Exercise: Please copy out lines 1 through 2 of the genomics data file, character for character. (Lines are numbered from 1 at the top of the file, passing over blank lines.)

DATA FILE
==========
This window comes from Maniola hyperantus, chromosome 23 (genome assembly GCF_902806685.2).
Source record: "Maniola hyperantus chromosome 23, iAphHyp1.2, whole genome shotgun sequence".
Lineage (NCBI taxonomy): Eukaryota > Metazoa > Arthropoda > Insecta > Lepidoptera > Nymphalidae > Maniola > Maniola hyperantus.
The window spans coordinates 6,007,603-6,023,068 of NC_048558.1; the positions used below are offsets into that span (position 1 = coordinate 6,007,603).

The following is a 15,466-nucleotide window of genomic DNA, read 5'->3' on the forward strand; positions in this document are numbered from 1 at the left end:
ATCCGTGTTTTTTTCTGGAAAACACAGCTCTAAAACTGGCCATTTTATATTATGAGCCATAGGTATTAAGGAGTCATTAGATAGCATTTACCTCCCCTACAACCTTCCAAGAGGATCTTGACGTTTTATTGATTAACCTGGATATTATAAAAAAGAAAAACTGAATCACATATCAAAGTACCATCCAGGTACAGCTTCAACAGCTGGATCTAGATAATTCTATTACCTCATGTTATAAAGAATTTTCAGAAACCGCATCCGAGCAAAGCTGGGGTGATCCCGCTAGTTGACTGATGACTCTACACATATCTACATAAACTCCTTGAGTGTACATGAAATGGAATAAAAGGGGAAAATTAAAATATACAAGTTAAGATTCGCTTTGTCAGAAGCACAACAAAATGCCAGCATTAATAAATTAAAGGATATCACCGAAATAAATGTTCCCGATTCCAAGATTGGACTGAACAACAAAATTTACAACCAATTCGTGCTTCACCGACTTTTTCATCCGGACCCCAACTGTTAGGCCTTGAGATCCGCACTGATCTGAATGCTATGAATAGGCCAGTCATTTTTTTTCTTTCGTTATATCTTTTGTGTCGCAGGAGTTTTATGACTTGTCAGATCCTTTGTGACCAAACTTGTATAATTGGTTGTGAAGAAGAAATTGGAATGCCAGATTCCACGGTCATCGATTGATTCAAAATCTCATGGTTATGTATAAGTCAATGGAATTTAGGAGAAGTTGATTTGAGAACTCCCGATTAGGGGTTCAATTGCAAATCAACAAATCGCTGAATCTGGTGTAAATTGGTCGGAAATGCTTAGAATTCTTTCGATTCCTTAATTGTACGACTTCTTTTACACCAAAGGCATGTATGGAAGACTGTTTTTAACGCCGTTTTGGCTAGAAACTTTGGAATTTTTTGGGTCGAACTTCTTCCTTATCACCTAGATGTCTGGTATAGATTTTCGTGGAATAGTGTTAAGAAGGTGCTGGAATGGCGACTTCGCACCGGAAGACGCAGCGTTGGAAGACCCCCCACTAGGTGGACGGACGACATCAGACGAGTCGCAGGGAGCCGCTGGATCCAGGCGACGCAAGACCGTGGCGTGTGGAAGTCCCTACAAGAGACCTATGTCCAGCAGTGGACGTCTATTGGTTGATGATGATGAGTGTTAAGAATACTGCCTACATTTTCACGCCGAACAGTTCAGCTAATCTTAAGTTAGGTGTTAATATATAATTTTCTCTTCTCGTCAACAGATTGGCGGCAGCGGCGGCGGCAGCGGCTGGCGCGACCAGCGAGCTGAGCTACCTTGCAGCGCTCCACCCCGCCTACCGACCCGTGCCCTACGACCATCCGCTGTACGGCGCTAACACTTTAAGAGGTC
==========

This window comes from Maniola hyperantus, chromosome 23 (genome assembly GCF_902806685.2).
Source record: "Maniola hyperantus chromosome 23, iAphHyp1.2, whole genome shotgun sequence".